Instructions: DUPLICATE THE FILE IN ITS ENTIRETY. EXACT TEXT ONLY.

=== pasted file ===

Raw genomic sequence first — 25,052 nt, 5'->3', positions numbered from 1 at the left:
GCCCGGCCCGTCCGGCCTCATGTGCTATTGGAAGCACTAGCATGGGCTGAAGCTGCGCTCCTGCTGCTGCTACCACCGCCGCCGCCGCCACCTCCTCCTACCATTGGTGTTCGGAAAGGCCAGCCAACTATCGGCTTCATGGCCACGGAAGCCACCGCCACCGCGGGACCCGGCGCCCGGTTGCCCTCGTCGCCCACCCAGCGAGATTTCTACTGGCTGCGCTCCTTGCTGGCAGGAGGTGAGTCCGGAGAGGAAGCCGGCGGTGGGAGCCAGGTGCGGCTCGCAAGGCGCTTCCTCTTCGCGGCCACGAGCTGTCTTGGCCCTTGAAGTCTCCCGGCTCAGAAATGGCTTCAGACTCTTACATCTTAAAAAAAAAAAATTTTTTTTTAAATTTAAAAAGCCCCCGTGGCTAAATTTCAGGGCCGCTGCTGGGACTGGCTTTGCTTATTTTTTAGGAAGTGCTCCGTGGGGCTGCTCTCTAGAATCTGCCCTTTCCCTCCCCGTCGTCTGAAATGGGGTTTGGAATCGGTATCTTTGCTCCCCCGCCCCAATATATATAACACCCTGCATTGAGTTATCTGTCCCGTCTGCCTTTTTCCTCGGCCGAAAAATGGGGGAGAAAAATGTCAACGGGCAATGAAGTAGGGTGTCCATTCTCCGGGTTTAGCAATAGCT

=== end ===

Raw genomic sequence first — 25,052 nt, 5'->3', positions numbered from 1 at the left:
GCCCGGCCCGTCCGGCCTCATGTGCTATTGGAAGCACTAGCATGGGCTGAAGCTGCGCTCCTGCTGCTGCTACCACCGCCGCCGCCGCCACCTCCTCCTACCATTGGTGTTCGGAAAGGCCAGCCAACTATCGGCTTCATGGCCACGGAAGCCACCGCCACCGCGGGACCCGGCGCCCGGTTGCCCTCGTCGCCCACCCAGCGAGATTTCTACTGGCTGCGCTCCTTGCTGGCAGGAGGTGAGTCCGGAGAGGAAGCCGGCGGTGGGAGCCAGGTGCGGCTCGCAAGGCGCTTCCTCTTCGCGGCCACGAGCTGTCTTGGCCCTTGAAGTCTCCCGGCTCAGAAATGGCTTCAGACTCTTACATCTTAAAAAAAAAAAATTTTTTTTTAAATTTAAAAAGCCCCCGTGGCTAAATTTCAGGGCCGCTGCTGGGACTGGCTTTGCTTATTTTTTAGGAAGTGCTCCGTGGGGCTGCTCTCTAGAATCTGCCCTTTCCCTCCCCGTCGTCTGAAATGGGGTTTGGAATCGGTATCTTTGCTCCCCCGCCCCAATATATATAACACCCTGCATTGAGTTATCTGTCCCGTCTGCCTTTTTCCTCGGCCGAAAAATGGGGGAGAAAAATGTCAACGGGCAATGAAGTAGGGTGTCCATTCTCCGGGTTTAGCAATAGCT